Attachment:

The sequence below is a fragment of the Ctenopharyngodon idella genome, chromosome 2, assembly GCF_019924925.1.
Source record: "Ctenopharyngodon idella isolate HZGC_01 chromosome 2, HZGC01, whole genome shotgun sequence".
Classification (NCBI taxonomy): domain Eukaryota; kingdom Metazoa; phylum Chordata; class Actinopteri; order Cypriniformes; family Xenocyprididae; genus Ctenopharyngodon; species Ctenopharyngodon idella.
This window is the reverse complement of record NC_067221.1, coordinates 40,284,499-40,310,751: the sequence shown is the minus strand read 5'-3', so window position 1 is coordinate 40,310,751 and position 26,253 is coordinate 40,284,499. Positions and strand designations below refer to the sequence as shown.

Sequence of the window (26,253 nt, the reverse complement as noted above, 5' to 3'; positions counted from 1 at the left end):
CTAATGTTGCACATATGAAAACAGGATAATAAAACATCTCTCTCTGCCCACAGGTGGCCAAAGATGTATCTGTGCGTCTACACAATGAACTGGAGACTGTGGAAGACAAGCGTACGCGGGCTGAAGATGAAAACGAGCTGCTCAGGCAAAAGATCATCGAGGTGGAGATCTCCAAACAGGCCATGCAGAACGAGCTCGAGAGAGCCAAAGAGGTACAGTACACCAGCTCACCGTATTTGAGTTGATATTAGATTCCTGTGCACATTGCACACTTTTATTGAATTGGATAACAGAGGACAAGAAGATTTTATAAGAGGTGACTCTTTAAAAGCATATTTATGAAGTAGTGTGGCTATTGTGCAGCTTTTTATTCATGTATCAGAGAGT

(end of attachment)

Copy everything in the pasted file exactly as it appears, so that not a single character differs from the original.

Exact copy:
The sequence below is a fragment of the Ctenopharyngodon idella genome, chromosome 2, assembly GCF_019924925.1.
Source record: "Ctenopharyngodon idella isolate HZGC_01 chromosome 2, HZGC01, whole genome shotgun sequence".
Classification (NCBI taxonomy): domain Eukaryota; kingdom Metazoa; phylum Chordata; class Actinopteri; order Cypriniformes; family Xenocyprididae; genus Ctenopharyngodon; species Ctenopharyngodon idella.
This window is the reverse complement of record NC_067221.1, coordinates 40,284,499-40,310,751: the sequence shown is the minus strand read 5'-3', so window position 1 is coordinate 40,310,751 and position 26,253 is coordinate 40,284,499. Positions and strand designations below refer to the sequence as shown.

Sequence of the window (26,253 nt, the reverse complement as noted above, 5' to 3'; positions counted from 1 at the left end):
CTAATGTTGCACATATGAAAACAGGATAATAAAACATCTCTCTCTGCCCACAGGTGGCCAAAGATGTATCTGTGCGTCTACACAATGAACTGGAGACTGTGGAAGACAAGCGTACGCGGGCTGAAGATGAAAACGAGCTGCTCAGGCAAAAGATCATCGAGGTGGAGATCTCCAAACAGGCCATGCAGAACGAGCTCGAGAGAGCCAAAGAGGTACAGTACACCAGCTCACCGTATTTGAGTTGATATTAGATTCCTGTGCACATTGCACACTTTTATTGAATTGGATAACAGAGGACAAGAAGATTTTATAAGAGGTGACTCTTTAAAAGCATATTTATGAAGTAGTGTGGCTATTGTGCAGCTTTTTATTCATGTATCAGAGAGT